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March 5, 2018

Spotlighting the modern realities and challenges of geriatric executions

Adam Liptak has this new Sidebar piece in the New York Times headlined "Too Old to Be Executed?  Supreme Court Considers an Aging Death Row." Here is how the piece gets started:

The nation’s death rows are starting to look like geriatric wards. Condemned inmates in many states are more likely to die of natural causes than to be executed.  The rare ones who are put to death often first spend decades behind bars, waiting.

It turns out that executing old men is not easy.  In November, Ohio called off an attempt to execute Alva Campbell, 69, after the execution team could not find a suitable vein into which to pump lethal chemicals.  The state announced that it would try again in June 2019, by which time he would have been 71.

But Mr. Campbell suffered from what one judge called an “extraordinary list of ailments.”  He used a walker, could barely breathe and relied on a colostomy bag.  He was found lifeless in his cell on Saturday, having died in the usual way, without government assistance.

In Alabama last month, state officials called off the execution of Doyle Lee Hamm, 61, also because they could not find a suitable vein. Mr. Hamm has at least two kinds of cancer, cranial and lymphatic, and he may not have long to live with or without the state’s efforts.

Last week, the Supreme Court agreed to hear the case of another Alabama inmate, Vernon Madison, 67, who suffers from dementia and cannot remember the crime that sent him to death row.  The court, which has barred the execution of juvenile offenders and the intellectually disabled, is now turning its attention to old people.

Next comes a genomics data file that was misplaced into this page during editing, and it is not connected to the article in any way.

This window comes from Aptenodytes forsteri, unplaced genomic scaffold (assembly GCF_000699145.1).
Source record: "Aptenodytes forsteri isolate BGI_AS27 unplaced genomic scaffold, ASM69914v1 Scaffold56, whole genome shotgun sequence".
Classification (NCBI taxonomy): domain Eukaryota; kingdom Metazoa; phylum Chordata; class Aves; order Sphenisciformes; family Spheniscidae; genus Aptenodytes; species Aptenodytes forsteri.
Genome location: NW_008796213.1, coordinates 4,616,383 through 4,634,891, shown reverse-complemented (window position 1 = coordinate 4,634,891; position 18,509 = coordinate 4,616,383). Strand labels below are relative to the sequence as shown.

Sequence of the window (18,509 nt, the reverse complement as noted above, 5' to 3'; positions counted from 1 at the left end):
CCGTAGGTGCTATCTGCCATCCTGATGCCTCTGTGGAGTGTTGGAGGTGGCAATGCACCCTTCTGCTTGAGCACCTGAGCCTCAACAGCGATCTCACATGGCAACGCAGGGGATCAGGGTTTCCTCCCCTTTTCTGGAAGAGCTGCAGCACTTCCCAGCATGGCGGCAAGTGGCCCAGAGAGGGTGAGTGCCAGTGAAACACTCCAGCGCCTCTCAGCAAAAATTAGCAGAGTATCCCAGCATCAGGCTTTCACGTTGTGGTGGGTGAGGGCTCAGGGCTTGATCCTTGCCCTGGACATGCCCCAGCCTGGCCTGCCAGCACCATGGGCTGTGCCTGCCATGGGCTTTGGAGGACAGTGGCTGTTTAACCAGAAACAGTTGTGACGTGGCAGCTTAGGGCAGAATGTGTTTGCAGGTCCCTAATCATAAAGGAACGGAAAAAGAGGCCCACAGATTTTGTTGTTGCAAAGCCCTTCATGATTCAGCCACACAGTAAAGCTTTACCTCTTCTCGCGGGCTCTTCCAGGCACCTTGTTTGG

Prior related posts:

March 5, 2018 at 11:51 PM | Permalink


Only 10% of us will have an easy, peaceful, painless death. For the rest, there will be prolonged pain, fear, deterioration, humiliation, as illegal aliens have clean the person up.

I guess, only a Life Skills student, learning to eat with a spoon, would understand the kindness of a quick death penalty for the terminal patient.

I have suggested that executioners volunteer as EMT's and learn to start IV's under the worst conditions of a car crash.

Is appellate advocacy ethical? Is it a crime against humanity to subject a client to the torments of end of life care. The medical profession will not let you go before getting its $250,000 for end of life care. They will insert tubing into every orifice. Should lawyers rethink the humaneness of death penalty appellate advocacy to the very end?

What if the condemned wants the quick, painless end, after being told what lies ahead? Is assisted suicide under such circumstance permissible?

Does the Supreme Court know anything about this subject, that it is allowed to set national policy? Should vampires, like Ginsberg, who cannot be killed by several cancers recuse themselves from such a discussion?

Posted by: David Behar | Mar 6, 2018 2:05:49 AM

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